I have never thought of this sonata as being Schubert’s “Pastoral” Sonata but such was the range of sounds and use of the pedal by Cristian Sandrin it all fitted so well into place.
As one was aware in his previous recital Cristian is a real musician but listening to this very long and difficult sonata this was a performance seen through the eyes not only of a true thinking musician but above all of a poet.
A beautiful haze was created by a subtle use of the pedals in the final of the first movement as the horns show us Schubert’s vision of pastures green.
The extreme delicacy of the Andante and a very telling subtle rubato was quite irresistible and reminiscent of so many of Schubert’s Lied.
The trio of the Scherzo was played with a great sense of colour and again the timeless mist of Schubert’s countryside.

programme of the 2nd April
The Rondo just drifting in and as in the G major sonata, Schubert’s sublime melodic invention was added to such moving effect contrasting with some truly transcendental passages played with great authority.
Thirty five minutes of sublime music where time stood still.
A great difference from another concert in the Barbican where a never ending performance of Schubert’s last sonata unfolded in a record 55 minutes with an audience clapping after every movement hoping that this was perhaps the end !

spring bursting out all over in this historic graveyard
The concert had opened with the Haydn Sonata in C Hob XVI:50.
It was Anton Rubinstein that said the pedal was the soul of the piano and it was never more evident than in the recital today.
The music box effect in the first movement was beautifully realised in the true syle of the day.
A very rhythmic performance of the Allegro but with some very subtle contrasts in dynamics passing almost unnoticed as the music was allowed to unfold so naturally.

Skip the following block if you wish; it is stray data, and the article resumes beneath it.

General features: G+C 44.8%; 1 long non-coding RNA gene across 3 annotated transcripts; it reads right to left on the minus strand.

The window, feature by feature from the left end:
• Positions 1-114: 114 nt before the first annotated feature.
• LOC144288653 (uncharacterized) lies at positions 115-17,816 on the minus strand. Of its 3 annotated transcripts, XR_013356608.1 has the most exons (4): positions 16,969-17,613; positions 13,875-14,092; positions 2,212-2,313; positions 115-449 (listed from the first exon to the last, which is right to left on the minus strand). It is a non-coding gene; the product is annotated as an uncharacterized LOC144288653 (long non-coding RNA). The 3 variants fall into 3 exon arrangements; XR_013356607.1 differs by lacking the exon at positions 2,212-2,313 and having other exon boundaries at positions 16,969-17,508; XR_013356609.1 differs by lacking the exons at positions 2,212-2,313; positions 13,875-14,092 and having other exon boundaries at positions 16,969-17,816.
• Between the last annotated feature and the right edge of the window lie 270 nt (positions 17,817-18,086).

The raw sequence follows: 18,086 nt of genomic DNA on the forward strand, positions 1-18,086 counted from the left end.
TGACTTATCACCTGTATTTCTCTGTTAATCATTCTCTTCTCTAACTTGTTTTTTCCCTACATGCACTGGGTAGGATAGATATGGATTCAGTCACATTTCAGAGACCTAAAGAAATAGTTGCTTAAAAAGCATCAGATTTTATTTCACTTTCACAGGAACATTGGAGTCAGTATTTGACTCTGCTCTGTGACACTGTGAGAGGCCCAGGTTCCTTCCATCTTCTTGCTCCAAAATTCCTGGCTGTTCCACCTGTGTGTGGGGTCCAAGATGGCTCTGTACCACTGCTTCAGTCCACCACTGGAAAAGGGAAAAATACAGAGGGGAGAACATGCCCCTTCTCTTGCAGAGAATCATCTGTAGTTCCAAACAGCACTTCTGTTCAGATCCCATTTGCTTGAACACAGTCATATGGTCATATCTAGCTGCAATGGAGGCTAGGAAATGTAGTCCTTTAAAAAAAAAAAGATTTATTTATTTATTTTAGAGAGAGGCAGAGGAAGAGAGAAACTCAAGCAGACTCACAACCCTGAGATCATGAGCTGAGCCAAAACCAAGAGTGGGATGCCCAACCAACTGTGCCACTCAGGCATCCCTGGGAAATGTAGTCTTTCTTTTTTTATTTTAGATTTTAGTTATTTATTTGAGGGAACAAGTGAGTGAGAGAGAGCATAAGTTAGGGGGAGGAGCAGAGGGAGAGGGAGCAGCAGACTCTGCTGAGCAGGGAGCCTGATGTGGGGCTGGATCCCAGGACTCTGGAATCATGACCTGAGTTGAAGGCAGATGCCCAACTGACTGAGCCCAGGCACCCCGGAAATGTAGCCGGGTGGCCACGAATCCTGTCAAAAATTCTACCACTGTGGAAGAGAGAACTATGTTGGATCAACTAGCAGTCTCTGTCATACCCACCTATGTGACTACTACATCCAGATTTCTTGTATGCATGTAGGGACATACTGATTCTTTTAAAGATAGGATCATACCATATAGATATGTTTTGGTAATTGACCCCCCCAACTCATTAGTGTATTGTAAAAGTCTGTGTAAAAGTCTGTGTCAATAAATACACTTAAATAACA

The Adagio was allowed to unfold like the opening of a great opera.
So delicately phrased, Haydn’s great drama was allowed to unfold with such an affecting simplicity and wonderful sense of balance.
The playful interruptions of the final Allegro were played so spiritedly it shaped so perfectly the closing notes of this absolute jewel of a sonata.
The Chopin Nocturne op 48 n.1 I have spoken about in the previous recital but the beauty of sound seemed today to have reached even greater heights.
As had the poetry of the ending as is disappeared in a subtle mist of sound bringing to an end so movingly this true little tone poem.
Oiseaux Triste was the encore offered in place of his original idea of Paganini -Schumann that he preferred to keep for the next day in a piano festival in Germany.
A beautiful performance that brought this truly musical afternoon to a fitting end.

St Mary’s today
A full house but much more than was apparent to us present today.
The concert was streamed live worldwide to a far greater audience than could ever fit into this beautiful musical mecca just 20 minutes from the centre of London.
Our host of ceremonies Roger Nellist was taking the place of Dr Hugh Mather who was listening with his grandchildren on Cyprus.
He was having a well earned break, during the school half term ,from the hundreds of concerts that he and his colleague promote so generously each year.

Old schoolfriends united after 40 years on wings of song